On my sixteenth birthday Mom drove to the local bakery to pick up a cake and never came home. The minister from church told me she died instantly when the train slammed into her stalled car and exploded on the railroad tracks.
I never knew my dad. Around my sixth birthday Mom mentioned she didn’t know him either. She woke one day on a deserted beach and had no idea how she had gotten there or who she was. She couldn’t remember anything about her life prior to that moment. Come to find out she was two months pregnant with me, too.
After Mom’s funeral I was ordered to live with a woman who’d sent documentation to the local authorities claiming to be Mom’s sister and my only living relative.
I spent days and nights on buses traveling from the town I grew up in on the west coast to another hick town in the mountains of Pennsylvania. Ironically, the Greyhound bumped over railroad tracks and stopped in front of a rundown wooden building so the only two remaining passengers could get off. I stepped into the night mist ahead of the scruffy looking old guy.
The woman reminded me of a bag lady I’d seen in a movie once as she stood from the bench she was sitting on in front of the dimly lit two-story.
“Gabriella Raines,” she said, adding my last name this time.
I nodded. “Ella. I go by Ella. Are you my aunt Betty?”
“The girl travels light like her mother,” came from the guy who’d followed me off the bus.
In the short time the woman and I exchanged words, the bus driver had pulled my suitcase from the outside storage compartment and put it down on the broken sidewalk and was already back on the bus driving away.
The old guy clearly had spoken to the bag lady, not to me. Eighty degrees on this humid summer night and an icy chill crawled up my spine. I stood tall in an attempt to stop shivering. “Who are you people?”
“Why this here’s your aunt Betty.”
Instead of another chill, a surge of heat shot through my veins when his beady dark eyes steadied on mine. “Suppose you’re my uncle.”
“Get her suitcase, Clarence. The car’s ‘round back.”
“I’m not going anywhere with you two.”
Bag lady whirled around and glared straight into my eyes. “If you don’t want to end up like your mother, you’ll do as I say. Now let’s go.”
My mouth opened to protest, then closed. Bag lady lowered her piercing gaze and swung away from me.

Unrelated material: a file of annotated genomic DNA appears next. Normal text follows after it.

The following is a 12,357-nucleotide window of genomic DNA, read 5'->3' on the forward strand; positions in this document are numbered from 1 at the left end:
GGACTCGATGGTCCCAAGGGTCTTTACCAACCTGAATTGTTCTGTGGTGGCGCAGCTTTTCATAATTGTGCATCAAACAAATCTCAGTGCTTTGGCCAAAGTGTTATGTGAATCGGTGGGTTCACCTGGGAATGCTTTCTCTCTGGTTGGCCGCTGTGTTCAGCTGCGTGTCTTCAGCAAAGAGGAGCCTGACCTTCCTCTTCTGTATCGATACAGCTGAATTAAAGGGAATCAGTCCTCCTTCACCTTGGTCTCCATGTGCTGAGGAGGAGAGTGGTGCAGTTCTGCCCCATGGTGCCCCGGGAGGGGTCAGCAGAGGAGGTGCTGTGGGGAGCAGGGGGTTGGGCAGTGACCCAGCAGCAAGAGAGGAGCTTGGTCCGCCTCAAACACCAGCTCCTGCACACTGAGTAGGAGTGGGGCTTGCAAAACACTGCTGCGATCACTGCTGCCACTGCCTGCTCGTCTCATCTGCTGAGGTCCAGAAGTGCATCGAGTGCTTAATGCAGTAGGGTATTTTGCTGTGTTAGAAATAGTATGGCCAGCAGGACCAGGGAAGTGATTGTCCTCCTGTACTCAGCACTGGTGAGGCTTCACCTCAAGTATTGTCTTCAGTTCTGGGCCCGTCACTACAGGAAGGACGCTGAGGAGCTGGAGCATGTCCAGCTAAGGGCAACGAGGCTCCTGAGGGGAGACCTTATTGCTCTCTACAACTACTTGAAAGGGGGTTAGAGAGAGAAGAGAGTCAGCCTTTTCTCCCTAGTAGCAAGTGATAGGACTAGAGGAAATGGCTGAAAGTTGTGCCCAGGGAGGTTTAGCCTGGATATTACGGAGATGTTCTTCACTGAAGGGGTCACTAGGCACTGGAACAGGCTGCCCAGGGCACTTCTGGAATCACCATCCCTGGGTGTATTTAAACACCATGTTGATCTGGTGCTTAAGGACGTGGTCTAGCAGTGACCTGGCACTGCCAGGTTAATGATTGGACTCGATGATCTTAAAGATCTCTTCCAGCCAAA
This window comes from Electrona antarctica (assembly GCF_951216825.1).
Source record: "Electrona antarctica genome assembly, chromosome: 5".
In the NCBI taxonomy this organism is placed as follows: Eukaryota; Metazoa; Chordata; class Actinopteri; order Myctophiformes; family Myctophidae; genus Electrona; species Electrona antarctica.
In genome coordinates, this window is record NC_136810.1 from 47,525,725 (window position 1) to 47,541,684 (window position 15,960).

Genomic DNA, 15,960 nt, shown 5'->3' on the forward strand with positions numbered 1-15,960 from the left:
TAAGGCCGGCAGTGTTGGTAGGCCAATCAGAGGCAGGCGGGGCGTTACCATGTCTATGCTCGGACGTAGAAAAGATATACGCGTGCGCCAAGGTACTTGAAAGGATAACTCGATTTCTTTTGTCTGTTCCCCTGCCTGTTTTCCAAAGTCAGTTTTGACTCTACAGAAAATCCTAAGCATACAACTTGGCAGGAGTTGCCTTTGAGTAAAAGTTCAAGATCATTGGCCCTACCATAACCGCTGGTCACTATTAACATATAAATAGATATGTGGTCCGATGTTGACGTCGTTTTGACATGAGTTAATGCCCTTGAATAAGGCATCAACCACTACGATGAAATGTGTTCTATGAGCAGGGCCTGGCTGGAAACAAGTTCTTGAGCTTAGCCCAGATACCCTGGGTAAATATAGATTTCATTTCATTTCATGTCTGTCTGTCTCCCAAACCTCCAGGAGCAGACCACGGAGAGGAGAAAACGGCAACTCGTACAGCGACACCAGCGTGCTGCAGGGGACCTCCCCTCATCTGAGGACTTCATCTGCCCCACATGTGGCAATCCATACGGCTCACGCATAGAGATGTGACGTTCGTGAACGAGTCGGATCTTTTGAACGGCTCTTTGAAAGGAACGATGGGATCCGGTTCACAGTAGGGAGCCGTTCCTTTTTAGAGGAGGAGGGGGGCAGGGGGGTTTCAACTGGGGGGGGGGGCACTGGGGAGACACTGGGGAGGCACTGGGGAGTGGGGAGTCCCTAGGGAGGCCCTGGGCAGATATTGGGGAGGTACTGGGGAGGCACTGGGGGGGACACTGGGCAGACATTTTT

I followed her to the rear of the building.
Clarence tossed my suitcase into the back of a shiny black Escalade and climbed in behind the wheel. Aunt Betty opened the rear door and motioned for me to get in. I only hesitated long enough for her eyes to fix on mine.
I ducked inside and glanced back at her. “My mom was a hottie. You don’t look anything like her.”
Good I have super fast reflexes. Otherwise the toe of my sneaker would’ve gotten smashed when she slammed the door shut.
She hopped onto the front passenger seat and pulled on her seatbelt. I barely had mine fastened when the vehicle shot into the quiet street, door locks automatically snapping down.
The luxury vehicle glided over the railroad tracks and sped out of town into the night. “Either of you want to tell me where you’re taking me?”
Clarence glanced over the seat. His creepy smile brought back the shivers. “It’s a surprise.”
A set of headlights suddenly lit up his face and he shifted around in his seat. “We got company.”
He barely had the words out and I was thrown back against the seat when he floored the gas pedal.
I looked over my shoulder, squinting against the glare of headlights closing in on us. “Who’s after us?”
Neither gave me an answer as the sleek automobile picked up speed rounding a sharp curve in the country road. Another glance over my shoulder into the bright headlights before shifting back around to see we were headed straight for the side of a mountain. I screamed and closed my eyes the instant before impact. No impact. I opened my eyes and we were traveling at the same high speed. Only we were inside the mountain, going downhill fast.
Blinding red lights shot at us from the road up ahead. My eyes wide open this time when I screamed on impact.(c) Debra Lee